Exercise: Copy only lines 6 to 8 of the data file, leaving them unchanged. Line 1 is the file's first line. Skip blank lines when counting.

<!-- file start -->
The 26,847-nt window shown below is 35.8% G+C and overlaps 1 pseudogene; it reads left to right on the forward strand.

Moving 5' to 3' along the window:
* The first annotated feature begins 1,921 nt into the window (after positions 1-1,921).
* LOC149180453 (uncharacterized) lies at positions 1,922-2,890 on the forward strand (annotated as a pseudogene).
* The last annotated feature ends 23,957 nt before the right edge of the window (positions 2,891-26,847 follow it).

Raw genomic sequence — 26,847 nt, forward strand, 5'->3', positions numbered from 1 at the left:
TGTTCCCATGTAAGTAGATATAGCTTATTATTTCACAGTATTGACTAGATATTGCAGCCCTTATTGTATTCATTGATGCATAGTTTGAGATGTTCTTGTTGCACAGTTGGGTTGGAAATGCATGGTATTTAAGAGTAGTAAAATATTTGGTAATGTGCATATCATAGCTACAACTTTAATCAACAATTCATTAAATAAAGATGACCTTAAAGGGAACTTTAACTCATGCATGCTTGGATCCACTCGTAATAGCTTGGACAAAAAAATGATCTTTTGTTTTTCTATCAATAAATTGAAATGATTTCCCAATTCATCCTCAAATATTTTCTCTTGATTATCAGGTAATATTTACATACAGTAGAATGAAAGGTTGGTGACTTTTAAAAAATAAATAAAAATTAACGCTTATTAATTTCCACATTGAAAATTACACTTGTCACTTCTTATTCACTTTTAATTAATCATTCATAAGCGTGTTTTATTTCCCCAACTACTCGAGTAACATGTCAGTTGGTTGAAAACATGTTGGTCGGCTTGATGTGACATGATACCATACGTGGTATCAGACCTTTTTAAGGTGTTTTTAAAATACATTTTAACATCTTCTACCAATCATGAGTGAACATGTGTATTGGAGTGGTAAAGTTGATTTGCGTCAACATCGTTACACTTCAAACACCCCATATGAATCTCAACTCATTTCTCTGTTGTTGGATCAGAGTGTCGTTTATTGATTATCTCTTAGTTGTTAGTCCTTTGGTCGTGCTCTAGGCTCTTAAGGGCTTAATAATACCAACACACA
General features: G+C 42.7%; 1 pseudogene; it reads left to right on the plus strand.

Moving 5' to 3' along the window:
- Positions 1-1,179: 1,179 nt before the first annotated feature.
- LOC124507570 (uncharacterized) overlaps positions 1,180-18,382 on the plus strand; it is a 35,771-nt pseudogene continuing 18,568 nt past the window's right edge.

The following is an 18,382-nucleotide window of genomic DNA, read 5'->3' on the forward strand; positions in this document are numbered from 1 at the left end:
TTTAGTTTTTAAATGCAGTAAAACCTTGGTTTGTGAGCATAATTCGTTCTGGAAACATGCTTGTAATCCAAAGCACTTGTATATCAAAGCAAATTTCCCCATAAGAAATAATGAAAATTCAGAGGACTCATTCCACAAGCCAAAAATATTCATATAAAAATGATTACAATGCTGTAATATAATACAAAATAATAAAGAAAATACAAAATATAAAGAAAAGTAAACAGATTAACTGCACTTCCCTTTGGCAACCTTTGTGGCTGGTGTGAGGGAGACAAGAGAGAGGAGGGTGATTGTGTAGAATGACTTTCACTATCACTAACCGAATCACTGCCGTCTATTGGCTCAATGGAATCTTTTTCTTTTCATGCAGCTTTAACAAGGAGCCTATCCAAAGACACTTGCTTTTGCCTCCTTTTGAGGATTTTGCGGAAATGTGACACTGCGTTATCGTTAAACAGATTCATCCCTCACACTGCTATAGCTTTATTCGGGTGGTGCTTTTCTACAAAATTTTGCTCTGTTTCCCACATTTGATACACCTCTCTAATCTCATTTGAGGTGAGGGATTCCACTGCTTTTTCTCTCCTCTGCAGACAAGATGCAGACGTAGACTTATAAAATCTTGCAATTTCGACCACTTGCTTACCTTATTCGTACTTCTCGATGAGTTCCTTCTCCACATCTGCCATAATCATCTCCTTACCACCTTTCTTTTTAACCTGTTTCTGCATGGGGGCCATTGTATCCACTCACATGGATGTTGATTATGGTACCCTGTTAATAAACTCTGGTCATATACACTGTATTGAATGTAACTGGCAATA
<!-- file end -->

Raw genomic sequence — 26,847 nt, forward strand, 5'->3', positions numbered from 1 at the left:
TGTTCCCATGTAAGTAGATATAGCTTATTATTTCACAGTATTGACTAGATATTGCAGCCCTTATTGTATTCATTGATGCATAGTTTGAGATGTTCTTGTTGCACAGTTGGGTTGGAAATGCATGGTATTTAAGAGTAGTAAAATATTTGGTAATGTGCATATCATAGCTACAACTTTAATCAACAATTCATTAAATAAAGATGACCTTAAAGGGAACTTTAACTCATGCATGCTTGGATCCACTCGTAATAGCTTGGACAAAAAAATGATCTTTTGTTTTTCTATCAATAAATTGAAATGATTTCCCAATTCATCCTCAAATATTTTCTCTTGATTATCAGGTAATATTTACATACAGTAGAATGAAAGGTTGGTGACTTTTAAAAAATAAATAAAAATTAACGCTTATTAATTTCCACATTGAAAATTACACTTGTCACTTCTTATTCACTTTTAATTAATCATTCATAAGCGTGTTTTATTTCCCCAACTACTCGAGTAACATGTCAGTTGGTTGAAAACATGTTGGTCGGCTTGATGTGACATGATACCATACGTGGTATCAGACCTTTTTAAGGTGTTTTTAAAATACATTTTAACATCTTCTACCAATCATGAGTGAACATGTGTATTGGAGTGGTAAAGTTGATTTGCGTCAACATCGTTACACTTCAAACACCCCATATGAATCTCAACTCATTTCTCTGTTGTTGGATCAGAGTGTCGTTTATTGATTATCTCTTAGTTGTTAGTCCTTTGGTCGTGCTCTAGGCTCTTAAGGGCTTAATAATACCAACACACA
General features: G+C 42.7%; 1 pseudogene; it reads left to right on the plus strand.